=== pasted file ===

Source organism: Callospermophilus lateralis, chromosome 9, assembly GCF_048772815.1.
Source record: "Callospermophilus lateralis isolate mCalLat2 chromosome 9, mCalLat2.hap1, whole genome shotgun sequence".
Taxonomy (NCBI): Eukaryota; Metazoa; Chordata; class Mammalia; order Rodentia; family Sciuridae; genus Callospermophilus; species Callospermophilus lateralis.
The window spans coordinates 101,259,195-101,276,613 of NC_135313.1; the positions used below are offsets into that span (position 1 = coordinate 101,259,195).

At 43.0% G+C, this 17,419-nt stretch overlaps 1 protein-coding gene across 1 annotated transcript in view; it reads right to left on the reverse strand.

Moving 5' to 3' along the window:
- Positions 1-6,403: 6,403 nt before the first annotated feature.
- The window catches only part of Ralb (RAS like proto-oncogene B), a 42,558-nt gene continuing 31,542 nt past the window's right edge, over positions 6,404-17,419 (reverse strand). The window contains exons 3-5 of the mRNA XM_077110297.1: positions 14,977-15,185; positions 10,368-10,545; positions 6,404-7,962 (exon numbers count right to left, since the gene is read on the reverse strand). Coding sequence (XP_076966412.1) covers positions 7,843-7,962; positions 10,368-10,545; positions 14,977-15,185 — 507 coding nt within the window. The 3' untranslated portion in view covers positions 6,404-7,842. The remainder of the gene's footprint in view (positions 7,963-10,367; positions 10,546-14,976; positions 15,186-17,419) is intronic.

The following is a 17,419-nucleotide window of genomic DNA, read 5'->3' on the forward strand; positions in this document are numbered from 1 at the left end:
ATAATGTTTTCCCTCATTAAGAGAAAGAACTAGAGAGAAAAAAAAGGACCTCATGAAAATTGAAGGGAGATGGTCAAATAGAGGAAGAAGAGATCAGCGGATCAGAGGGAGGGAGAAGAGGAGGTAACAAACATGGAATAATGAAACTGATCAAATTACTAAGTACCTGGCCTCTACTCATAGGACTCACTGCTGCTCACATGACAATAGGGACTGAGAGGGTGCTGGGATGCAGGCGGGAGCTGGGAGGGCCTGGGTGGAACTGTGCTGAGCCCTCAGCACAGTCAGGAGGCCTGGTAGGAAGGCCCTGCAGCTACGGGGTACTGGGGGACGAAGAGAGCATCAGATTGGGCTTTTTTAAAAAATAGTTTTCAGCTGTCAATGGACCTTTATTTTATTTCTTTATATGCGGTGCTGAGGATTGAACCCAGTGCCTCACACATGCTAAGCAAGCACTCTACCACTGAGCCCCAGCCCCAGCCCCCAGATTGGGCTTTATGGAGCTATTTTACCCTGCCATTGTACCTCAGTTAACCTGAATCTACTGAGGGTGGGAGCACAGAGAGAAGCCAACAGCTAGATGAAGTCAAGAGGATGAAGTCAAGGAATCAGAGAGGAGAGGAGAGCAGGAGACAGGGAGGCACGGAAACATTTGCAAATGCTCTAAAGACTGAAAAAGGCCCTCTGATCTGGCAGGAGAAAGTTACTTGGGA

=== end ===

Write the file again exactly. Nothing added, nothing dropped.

Source organism: Callospermophilus lateralis, chromosome 9, assembly GCF_048772815.1.
Source record: "Callospermophilus lateralis isolate mCalLat2 chromosome 9, mCalLat2.hap1, whole genome shotgun sequence".
Taxonomy (NCBI): Eukaryota; Metazoa; Chordata; class Mammalia; order Rodentia; family Sciuridae; genus Callospermophilus; species Callospermophilus lateralis.
The window spans coordinates 101,259,195-101,276,613 of NC_135313.1; the positions used below are offsets into that span (position 1 = coordinate 101,259,195).

At 43.0% G+C, this 17,419-nt stretch overlaps 1 protein-coding gene across 1 annotated transcript in view; it reads right to left on the reverse strand.

Moving 5' to 3' along the window:
- Positions 1-6,403: 6,403 nt before the first annotated feature.
- The window catches only part of Ralb (RAS like proto-oncogene B), a 42,558-nt gene continuing 31,542 nt past the window's right edge, over positions 6,404-17,419 (reverse strand). The window contains exons 3-5 of the mRNA XM_077110297.1: positions 14,977-15,185; positions 10,368-10,545; positions 6,404-7,962 (exon numbers count right to left, since the gene is read on the reverse strand). Coding sequence (XP_076966412.1) covers positions 7,843-7,962; positions 10,368-10,545; positions 14,977-15,185 — 507 coding nt within the window. The 3' untranslated portion in view covers positions 6,404-7,842. The remainder of the gene's footprint in view (positions 7,963-10,367; positions 10,546-14,976; positions 15,186-17,419) is intronic.

The following is a 17,419-nucleotide window of genomic DNA, read 5'->3' on the forward strand; positions in this document are numbered from 1 at the left end:
ATAATGTTTTCCCTCATTAAGAGAAAGAACTAGAGAGAAAAAAAAGGACCTCATGAAAATTGAAGGGAGATGGTCAAATAGAGGAAGAAGAGATCAGCGGATCAGAGGGAGGGAGAAGAGGAGGTAACAAACATGGAATAATGAAACTGATCAAATTACTAAGTACCTGGCCTCTACTCATAGGACTCACTGCTGCTCACATGACAATAGGGACTGAGAGGGTGCTGGGATGCAGGCGGGAGCTGGGAGGGCCTGGGTGGAACTGTGCTGAGCCCTCAGCACAGTCAGGAGGCCTGGTAGGAAGGCCCTGCAGCTACGGGGTACTGGGGGACGAAGAGAGCATCAGATTGGGCTTTTTTAAAAAATAGTTTTCAGCTGTCAATGGACCTTTATTTTATTTCTTTATATGCGGTGCTGAGGATTGAACCCAGTGCCTCACACATGCTAAGCAAGCACTCTACCACTGAGCCCCAGCCCCAGCCCCCAGATTGGGCTTTATGGAGCTATTTTACCCTGCCATTGTACCTCAGTTAACCTGAATCTACTGAGGGTGGGAGCACAGAGAGAAGCCAACAGCTAGATGAAGTCAAGAGGATGAAGTCAAGGAATCAGAGAGGAGAGGAGAGCAGGAGACAGGGAGGCACGGAAACATTTGCAAATGCTCTAAAGACTGAAAAAGGCCCTCTGATCTGGCAGGAGAAAGTTACTTGGGA